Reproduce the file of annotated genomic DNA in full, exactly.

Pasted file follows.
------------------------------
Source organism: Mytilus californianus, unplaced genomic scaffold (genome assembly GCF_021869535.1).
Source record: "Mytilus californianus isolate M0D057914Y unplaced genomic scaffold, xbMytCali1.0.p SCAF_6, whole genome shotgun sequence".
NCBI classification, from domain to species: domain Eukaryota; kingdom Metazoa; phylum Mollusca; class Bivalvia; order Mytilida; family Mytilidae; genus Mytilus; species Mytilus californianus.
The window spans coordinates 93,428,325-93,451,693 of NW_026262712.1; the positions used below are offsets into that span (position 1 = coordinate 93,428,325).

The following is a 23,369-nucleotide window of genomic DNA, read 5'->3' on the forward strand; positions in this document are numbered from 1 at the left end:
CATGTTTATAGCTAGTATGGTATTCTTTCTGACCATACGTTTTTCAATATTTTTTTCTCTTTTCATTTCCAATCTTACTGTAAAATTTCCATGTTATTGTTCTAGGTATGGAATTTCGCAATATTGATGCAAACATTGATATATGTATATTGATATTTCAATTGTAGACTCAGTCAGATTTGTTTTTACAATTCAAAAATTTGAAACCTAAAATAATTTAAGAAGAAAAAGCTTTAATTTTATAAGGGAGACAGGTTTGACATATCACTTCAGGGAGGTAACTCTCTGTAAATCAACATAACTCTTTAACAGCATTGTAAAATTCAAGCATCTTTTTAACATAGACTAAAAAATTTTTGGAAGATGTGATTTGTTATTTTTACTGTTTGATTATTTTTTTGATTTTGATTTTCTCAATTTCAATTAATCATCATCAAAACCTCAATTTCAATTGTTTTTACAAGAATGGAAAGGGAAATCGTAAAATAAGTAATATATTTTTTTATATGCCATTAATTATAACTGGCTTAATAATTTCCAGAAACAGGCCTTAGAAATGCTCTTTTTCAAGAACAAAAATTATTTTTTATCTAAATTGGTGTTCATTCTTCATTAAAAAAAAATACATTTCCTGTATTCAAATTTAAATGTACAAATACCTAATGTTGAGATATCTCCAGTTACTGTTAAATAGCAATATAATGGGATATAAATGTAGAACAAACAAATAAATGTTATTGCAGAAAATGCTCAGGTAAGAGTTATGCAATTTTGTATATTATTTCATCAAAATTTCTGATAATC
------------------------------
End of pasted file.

Source organism: Mytilus californianus, unplaced genomic scaffold (genome assembly GCF_021869535.1).
Source record: "Mytilus californianus isolate M0D057914Y unplaced genomic scaffold, xbMytCali1.0.p SCAF_6, whole genome shotgun sequence".
NCBI classification, from domain to species: domain Eukaryota; kingdom Metazoa; phylum Mollusca; class Bivalvia; order Mytilida; family Mytilidae; genus Mytilus; species Mytilus californianus.
The window spans coordinates 93,428,325-93,451,693 of NW_026262712.1; the positions used below are offsets into that span (position 1 = coordinate 93,428,325).

The following is a 23,369-nucleotide window of genomic DNA, read 5'->3' on the forward strand; positions in this document are numbered from 1 at the left end:
CATGTTTATAGCTAGTATGGTATTCTTTCTGACCATACGTTTTTCAATATTTTTTTCTCTTTTCATTTCCAATCTTACTGTAAAATTTCCATGTTATTGTTCTAGGTATGGAATTTCGCAATATTGATGCAAACATTGATATATGTATATTGATATTTCAATTGTAGACTCAGTCAGATTTGTTTTTACAATTCAAAAATTTGAAACCTAAAATAATTTAAGAAGAAAAAGCTTTAATTTTATAAGGGAGACAGGTTTGACATATCACTTCAGGGAGGTAACTCTCTGTAAATCAACATAACTCTTTAACAGCATTGTAAAATTCAAGCATCTTTTTAACATAGACTAAAAAATTTTTGGAAGATGTGATTTGTTATTTTTACTGTTTGATTATTTTTTTGATTTTGATTTTCTCAATTTCAATTAATCATCATCAAAACCTCAATTTCAATTGTTTTTACAAGAATGGAAAGGGAAATCGTAAAATAAGTAATATATTTTTTTATATGCCATTAATTATAACTGGCTTAATAATTTCCAGAAACAGGCCTTAGAAATGCTCTTTTTCAAGAACAAAAATTATTTTTTATCTAAATTGGTGTTCATTCTTCATTAAAAAAAAATACATTTCCTGTATTCAAATTTAAATGTACAAATACCTAATGTTGAGATATCTCCAGTTACTGTTAAATAGCAATATAATGGGATATAAATGTAGAACAAACAAATAAATGTTATTGCAGAAAATGCTCAGGTAAGAGTTATGCAATTTTGTATATTATTTCATCAAAATTTCTGATAATC